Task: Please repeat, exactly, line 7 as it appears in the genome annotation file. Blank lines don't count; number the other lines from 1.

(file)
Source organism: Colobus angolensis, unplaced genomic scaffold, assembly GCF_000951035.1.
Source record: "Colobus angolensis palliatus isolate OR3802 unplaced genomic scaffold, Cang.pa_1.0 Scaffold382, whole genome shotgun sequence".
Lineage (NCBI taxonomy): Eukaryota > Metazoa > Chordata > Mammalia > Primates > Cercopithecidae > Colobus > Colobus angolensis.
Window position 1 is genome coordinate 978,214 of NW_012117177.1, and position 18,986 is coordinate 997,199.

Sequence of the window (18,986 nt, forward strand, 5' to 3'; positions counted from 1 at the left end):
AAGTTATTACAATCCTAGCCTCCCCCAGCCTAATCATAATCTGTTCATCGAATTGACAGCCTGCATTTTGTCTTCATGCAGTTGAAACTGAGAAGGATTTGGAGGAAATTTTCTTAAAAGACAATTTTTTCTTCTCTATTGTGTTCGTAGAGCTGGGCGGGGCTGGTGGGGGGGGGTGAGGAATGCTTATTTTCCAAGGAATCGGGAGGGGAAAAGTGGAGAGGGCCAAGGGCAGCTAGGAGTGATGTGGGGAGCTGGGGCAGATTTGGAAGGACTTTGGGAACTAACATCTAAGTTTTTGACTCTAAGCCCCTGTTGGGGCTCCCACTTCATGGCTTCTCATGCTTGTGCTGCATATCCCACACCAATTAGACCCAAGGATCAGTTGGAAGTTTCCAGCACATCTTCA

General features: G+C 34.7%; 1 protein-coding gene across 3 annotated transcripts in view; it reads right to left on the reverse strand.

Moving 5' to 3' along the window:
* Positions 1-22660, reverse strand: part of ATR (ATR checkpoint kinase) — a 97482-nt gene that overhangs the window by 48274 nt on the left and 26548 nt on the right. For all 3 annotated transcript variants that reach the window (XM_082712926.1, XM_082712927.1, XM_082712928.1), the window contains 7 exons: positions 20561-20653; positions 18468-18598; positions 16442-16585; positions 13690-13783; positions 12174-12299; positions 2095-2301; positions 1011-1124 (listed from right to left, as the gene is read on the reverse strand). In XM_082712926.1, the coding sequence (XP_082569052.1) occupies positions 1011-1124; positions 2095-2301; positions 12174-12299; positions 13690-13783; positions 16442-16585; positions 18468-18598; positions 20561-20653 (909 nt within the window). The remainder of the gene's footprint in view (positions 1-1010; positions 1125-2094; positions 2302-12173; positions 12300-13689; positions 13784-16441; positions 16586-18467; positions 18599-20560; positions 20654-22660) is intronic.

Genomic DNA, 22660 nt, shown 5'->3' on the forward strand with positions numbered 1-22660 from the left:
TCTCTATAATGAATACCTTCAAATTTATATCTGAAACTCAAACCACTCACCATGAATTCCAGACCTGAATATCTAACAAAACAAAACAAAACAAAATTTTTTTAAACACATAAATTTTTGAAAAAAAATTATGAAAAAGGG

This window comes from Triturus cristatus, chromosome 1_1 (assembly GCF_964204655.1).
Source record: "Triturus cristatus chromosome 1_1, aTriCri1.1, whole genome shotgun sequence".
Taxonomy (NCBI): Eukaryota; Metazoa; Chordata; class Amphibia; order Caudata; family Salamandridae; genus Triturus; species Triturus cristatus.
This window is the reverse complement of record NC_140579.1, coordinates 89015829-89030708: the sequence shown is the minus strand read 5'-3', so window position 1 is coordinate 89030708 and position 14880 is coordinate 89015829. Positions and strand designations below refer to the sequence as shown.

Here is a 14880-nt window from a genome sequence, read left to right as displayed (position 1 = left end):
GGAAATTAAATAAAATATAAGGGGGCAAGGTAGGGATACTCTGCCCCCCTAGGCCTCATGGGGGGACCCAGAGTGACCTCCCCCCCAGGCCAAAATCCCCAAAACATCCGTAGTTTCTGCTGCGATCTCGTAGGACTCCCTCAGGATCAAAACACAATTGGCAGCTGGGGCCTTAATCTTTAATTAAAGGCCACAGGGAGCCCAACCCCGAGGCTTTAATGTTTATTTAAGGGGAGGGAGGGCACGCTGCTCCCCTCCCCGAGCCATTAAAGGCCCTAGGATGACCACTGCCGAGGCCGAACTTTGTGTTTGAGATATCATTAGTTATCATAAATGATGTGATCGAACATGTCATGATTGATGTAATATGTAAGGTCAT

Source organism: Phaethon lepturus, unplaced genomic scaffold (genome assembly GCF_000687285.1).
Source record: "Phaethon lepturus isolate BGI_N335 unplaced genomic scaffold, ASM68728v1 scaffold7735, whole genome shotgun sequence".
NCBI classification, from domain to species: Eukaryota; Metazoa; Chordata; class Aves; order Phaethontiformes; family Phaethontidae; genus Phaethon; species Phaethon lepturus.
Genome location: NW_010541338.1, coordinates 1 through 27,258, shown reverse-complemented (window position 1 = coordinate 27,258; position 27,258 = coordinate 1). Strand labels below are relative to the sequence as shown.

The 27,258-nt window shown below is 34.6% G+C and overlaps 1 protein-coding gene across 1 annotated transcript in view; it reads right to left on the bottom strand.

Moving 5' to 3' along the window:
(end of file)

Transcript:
General features: G+C 34.7%; 1 protein-coding gene across 3 annotated transcripts in view; it reads right to left on the reverse strand.